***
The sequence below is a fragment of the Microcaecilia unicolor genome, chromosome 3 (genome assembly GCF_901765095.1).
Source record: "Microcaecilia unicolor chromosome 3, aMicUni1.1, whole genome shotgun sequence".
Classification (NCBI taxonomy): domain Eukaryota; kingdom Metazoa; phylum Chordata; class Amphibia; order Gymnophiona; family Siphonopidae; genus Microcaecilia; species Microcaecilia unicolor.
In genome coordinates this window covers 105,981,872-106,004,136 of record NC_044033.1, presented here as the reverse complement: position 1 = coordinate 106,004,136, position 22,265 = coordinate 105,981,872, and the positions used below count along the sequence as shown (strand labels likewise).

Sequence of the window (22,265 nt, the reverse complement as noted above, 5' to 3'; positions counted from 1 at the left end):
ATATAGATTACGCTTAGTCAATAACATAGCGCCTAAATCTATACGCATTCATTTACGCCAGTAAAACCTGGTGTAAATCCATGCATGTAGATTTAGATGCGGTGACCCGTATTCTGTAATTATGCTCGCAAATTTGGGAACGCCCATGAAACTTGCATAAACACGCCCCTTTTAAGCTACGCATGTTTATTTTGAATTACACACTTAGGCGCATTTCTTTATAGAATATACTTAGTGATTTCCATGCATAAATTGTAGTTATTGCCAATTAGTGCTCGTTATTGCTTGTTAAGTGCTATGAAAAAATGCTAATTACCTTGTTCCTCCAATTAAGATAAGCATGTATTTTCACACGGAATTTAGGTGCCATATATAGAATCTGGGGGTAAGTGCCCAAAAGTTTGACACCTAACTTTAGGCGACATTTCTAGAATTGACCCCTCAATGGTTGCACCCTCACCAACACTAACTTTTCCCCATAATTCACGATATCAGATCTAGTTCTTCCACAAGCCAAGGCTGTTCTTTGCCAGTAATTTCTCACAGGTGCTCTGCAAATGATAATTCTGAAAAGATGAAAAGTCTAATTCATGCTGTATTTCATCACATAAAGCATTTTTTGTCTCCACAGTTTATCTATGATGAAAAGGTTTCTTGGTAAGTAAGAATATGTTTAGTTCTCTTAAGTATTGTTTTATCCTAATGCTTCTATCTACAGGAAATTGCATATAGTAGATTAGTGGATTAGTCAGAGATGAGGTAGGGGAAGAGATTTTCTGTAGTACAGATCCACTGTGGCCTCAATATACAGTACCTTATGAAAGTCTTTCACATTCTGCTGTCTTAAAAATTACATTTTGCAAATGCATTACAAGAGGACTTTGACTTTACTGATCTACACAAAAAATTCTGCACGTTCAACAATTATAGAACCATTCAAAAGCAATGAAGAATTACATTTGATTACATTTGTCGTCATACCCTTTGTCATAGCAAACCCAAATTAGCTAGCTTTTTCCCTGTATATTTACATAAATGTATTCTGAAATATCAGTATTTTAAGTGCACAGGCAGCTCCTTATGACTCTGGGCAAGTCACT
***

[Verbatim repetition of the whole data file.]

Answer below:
The sequence below is a fragment of the Microcaecilia unicolor genome, chromosome 3 (genome assembly GCF_901765095.1).
Source record: "Microcaecilia unicolor chromosome 3, aMicUni1.1, whole genome shotgun sequence".
Classification (NCBI taxonomy): domain Eukaryota; kingdom Metazoa; phylum Chordata; class Amphibia; order Gymnophiona; family Siphonopidae; genus Microcaecilia; species Microcaecilia unicolor.
In genome coordinates this window covers 105,981,872-106,004,136 of record NC_044033.1, presented here as the reverse complement: position 1 = coordinate 106,004,136, position 22,265 = coordinate 105,981,872, and the positions used below count along the sequence as shown (strand labels likewise).

Sequence of the window (22,265 nt, the reverse complement as noted above, 5' to 3'; positions counted from 1 at the left end):
ATATAGATTACGCTTAGTCAATAACATAGCGCCTAAATCTATACGCATTCATTTACGCCAGTAAAACCTGGTGTAAATCCATGCATGTAGATTTAGATGCGGTGACCCGTATTCTGTAATTATGCTCGCAAATTTGGGAACGCCCATGAAACTTGCATAAACACGCCCCTTTTAAGCTACGCATGTTTATTTTGAATTACACACTTAGGCGCATTTCTTTATAGAATATACTTAGTGATTTCCATGCATAAATTGTAGTTATTGCCAATTAGTGCTCGTTATTGCTTGTTAAGTGCTATGAAAAAATGCTAATTACCTTGTTCCTCCAATTAAGATAAGCATGTATTTTCACACGGAATTTAGGTGCCATATATAGAATCTGGGGGTAAGTGCCCAAAAGTTTGACACCTAACTTTAGGCGACATTTCTAGAATTGACCCCTCAATGGTTGCACCCTCACCAACACTAACTTTTCCCCATAATTCACGATATCAGATCTAGTTCTTCCACAAGCCAAGGCTGTTCTTTGCCAGTAATTTCTCACAGGTGCTCTGCAAATGATAATTCTGAAAAGATGAAAAGTCTAATTCATGCTGTATTTCATCACATAAAGCATTTTTTGTCTCCACAGTTTATCTATGATGAAAAGGTTTCTTGGTAAGTAAGAATATGTTTAGTTCTCTTAAGTATTGTTTTATCCTAATGCTTCTATCTACAGGAAATTGCATATAGTAGATTAGTGGATTAGTCAGAGATGAGGTAGGGGAAGAGATTTTCTGTAGTACAGATCCACTGTGGCCTCAATATACAGTACCTTATGAAAGTCTTTCACATTCTGCTGTCTTAAAAATTACATTTTGCAAATGCATTACAAGAGGACTTTGACTTTACTGATCTACACAAAAAATTCTGCACGTTCAACAATTATAGAACCATTCAAAAGCAATGAAGAATTACATTTGATTACATTTGTCGTCATACCCTTTGTCATAGCAAACCCAAATTAGCTAGCTTTTTCCCTGTATATTTACATAAATGTATTCTGAAATATCAGTATTTTAAGTGCACAGGCAGCTCCTTATGACTCTGGGCAAGTCACT